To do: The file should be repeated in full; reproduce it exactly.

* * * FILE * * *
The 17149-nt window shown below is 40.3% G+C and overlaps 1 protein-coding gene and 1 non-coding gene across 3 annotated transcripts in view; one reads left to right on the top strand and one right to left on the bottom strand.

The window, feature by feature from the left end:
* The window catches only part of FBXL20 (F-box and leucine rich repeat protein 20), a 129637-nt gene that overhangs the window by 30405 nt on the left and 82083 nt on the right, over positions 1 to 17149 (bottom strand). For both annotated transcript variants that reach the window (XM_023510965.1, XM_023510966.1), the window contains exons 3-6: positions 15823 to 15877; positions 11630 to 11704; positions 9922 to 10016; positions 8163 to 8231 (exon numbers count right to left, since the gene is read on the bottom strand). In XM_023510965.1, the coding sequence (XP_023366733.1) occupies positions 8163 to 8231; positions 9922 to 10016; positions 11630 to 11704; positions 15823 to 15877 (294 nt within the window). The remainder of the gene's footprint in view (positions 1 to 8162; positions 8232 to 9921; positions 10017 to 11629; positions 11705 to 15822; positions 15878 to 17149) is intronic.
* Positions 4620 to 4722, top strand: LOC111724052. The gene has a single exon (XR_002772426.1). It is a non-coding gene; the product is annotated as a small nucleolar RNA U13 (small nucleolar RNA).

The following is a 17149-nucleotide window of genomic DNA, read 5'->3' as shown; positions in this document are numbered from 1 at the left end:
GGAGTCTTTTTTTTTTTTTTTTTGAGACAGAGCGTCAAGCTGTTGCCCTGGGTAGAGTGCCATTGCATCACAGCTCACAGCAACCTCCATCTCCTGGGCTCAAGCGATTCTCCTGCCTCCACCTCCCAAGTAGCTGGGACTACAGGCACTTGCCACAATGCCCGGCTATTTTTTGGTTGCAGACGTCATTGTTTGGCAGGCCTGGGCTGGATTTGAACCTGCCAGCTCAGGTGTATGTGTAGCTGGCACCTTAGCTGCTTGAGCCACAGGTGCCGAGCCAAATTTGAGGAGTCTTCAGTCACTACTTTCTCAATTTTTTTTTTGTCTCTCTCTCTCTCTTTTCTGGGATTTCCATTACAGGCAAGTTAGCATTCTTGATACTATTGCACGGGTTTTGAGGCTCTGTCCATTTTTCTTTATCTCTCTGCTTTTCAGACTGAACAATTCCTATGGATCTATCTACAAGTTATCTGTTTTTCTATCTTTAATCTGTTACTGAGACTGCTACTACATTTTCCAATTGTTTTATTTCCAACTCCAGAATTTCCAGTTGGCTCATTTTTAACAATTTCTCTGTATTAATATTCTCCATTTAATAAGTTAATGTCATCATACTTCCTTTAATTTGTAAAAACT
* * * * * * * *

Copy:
The 17149-nt window shown below is 40.3% G+C and overlaps 1 protein-coding gene and 1 non-coding gene across 3 annotated transcripts in view; one reads left to right on the top strand and one right to left on the bottom strand.

The window, feature by feature from the left end:
* The window catches only part of FBXL20 (F-box and leucine rich repeat protein 20), a 129637-nt gene that overhangs the window by 30405 nt on the left and 82083 nt on the right, over positions 1 to 17149 (bottom strand). For both annotated transcript variants that reach the window (XM_023510965.1, XM_023510966.1), the window contains exons 3-6: positions 15823 to 15877; positions 11630 to 11704; positions 9922 to 10016; positions 8163 to 8231 (exon numbers count right to left, since the gene is read on the bottom strand). In XM_023510965.1, the coding sequence (XP_023366733.1) occupies positions 8163 to 8231; positions 9922 to 10016; positions 11630 to 11704; positions 15823 to 15877 (294 nt within the window). The remainder of the gene's footprint in view (positions 1 to 8162; positions 8232 to 9921; positions 10017 to 11629; positions 11705 to 15822; positions 15878 to 17149) is intronic.
* Positions 4620 to 4722, top strand: LOC111724052. The gene has a single exon (XR_002772426.1). It is a non-coding gene; the product is annotated as a small nucleolar RNA U13 (small nucleolar RNA).

The following is a 17149-nucleotide window of genomic DNA, read 5'->3' as shown; positions in this document are numbered from 1 at the left end:
GGAGTCTTTTTTTTTTTTTTTTTGAGACAGAGCGTCAAGCTGTTGCCCTGGGTAGAGTGCCATTGCATCACAGCTCACAGCAACCTCCATCTCCTGGGCTCAAGCGATTCTCCTGCCTCCACCTCCCAAGTAGCTGGGACTACAGGCACTTGCCACAATGCCCGGCTATTTTTTGGTTGCAGACGTCATTGTTTGGCAGGCCTGGGCTGGATTTGAACCTGCCAGCTCAGGTGTATGTGTAGCTGGCACCTTAGCTGCTTGAGCCACAGGTGCCGAGCCAAATTTGAGGAGTCTTCAGTCACTACTTTCTCAATTTTTTTTTTGTCTCTCTCTCTCTCTTTTCTGGGATTTCCATTACAGGCAAGTTAGCATTCTTGATACTATTGCACGGGTTTTGAGGCTCTGTCCATTTTTCTTTATCTCTCTGCTTTTCAGACTGAACAATTCCTATGGATCTATCTACAAGTTATCTGTTTTTCTATCTTTAATCTGTTACTGAGACTGCTACTACATTTTCCAATTGTTTTATTTCCAACTCCAGAATTTCCAGTTGGCTCATTTTTAACAATTTCTCTGTATTAATATTCTCCATTTAATAAGTTAATGTCATCATACTTCCTTTAATTTGTAAAAACT